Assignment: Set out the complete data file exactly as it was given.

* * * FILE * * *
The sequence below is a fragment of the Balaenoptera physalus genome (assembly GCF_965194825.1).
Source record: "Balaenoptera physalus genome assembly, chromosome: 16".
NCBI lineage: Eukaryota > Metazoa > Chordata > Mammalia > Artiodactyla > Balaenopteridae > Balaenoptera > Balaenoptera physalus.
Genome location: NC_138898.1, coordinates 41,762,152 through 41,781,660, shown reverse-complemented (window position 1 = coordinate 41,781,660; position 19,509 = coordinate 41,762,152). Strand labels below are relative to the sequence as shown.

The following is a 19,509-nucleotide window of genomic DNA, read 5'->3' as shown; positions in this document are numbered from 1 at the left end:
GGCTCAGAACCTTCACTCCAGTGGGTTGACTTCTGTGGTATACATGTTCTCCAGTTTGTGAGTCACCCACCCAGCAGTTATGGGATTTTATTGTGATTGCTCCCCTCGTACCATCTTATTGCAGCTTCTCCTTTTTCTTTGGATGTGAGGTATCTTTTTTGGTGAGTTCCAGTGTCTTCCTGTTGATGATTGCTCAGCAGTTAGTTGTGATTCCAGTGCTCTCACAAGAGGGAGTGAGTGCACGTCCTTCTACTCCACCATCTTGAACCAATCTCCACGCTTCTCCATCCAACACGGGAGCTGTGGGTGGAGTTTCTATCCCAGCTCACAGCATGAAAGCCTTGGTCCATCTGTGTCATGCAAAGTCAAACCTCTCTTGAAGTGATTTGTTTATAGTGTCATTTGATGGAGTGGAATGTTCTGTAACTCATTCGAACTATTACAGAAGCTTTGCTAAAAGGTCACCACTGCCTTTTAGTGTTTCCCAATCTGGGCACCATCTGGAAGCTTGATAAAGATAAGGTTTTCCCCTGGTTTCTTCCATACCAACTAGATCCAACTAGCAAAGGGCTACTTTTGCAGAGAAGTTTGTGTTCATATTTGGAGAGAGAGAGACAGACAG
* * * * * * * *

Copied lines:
The sequence below is a fragment of the Balaenoptera physalus genome (assembly GCF_965194825.1).
Source record: "Balaenoptera physalus genome assembly, chromosome: 16".
NCBI lineage: Eukaryota > Metazoa > Chordata > Mammalia > Artiodactyla > Balaenopteridae > Balaenoptera > Balaenoptera physalus.
Genome location: NC_138898.1, coordinates 41,762,152 through 41,781,660, shown reverse-complemented (window position 1 = coordinate 41,781,660; position 19,509 = coordinate 41,762,152). Strand labels below are relative to the sequence as shown.

The following is a 19,509-nucleotide window of genomic DNA, read 5'->3' as shown; positions in this document are numbered from 1 at the left end:
GGCTCAGAACCTTCACTCCAGTGGGTTGACTTCTGTGGTATACATGTTCTCCAGTTTGTGAGTCACCCACCCAGCAGTTATGGGATTTTATTGTGATTGCTCCCCTCGTACCATCTTATTGCAGCTTCTCCTTTTTCTTTGGATGTGAGGTATCTTTTTTGGTGAGTTCCAGTGTCTTCCTGTTGATGATTGCTCAGCAGTTAGTTGTGATTCCAGTGCTCTCACAAGAGGGAGTGAGTGCACGTCCTTCTACTCCACCATCTTGAACCAATCTCCACGCTTCTCCATCCAACACGGGAGCTGTGGGTGGAGTTTCTATCCCAGCTCACAGCATGAAAGCCTTGGTCCATCTGTGTCATGCAAAGTCAAACCTCTCTTGAAGTGATTTGTTTATAGTGTCATTTGATGGAGTGGAATGTTCTGTAACTCATTCGAACTATTACAGAAGCTTTGCTAAAAGGTCACCACTGCCTTTTAGTGTTTCCCAATCTGGGCACCATCTGGAAGCTTGATAAAGATAAGGTTTTCCCCTGGTTTCTTCCATACCAACTAGATCCAACTAGCAAAGGGCTACTTTTGCAGAGAAGTTTGTGTTCATATTTGGAGAGAGAGAGACAGACAG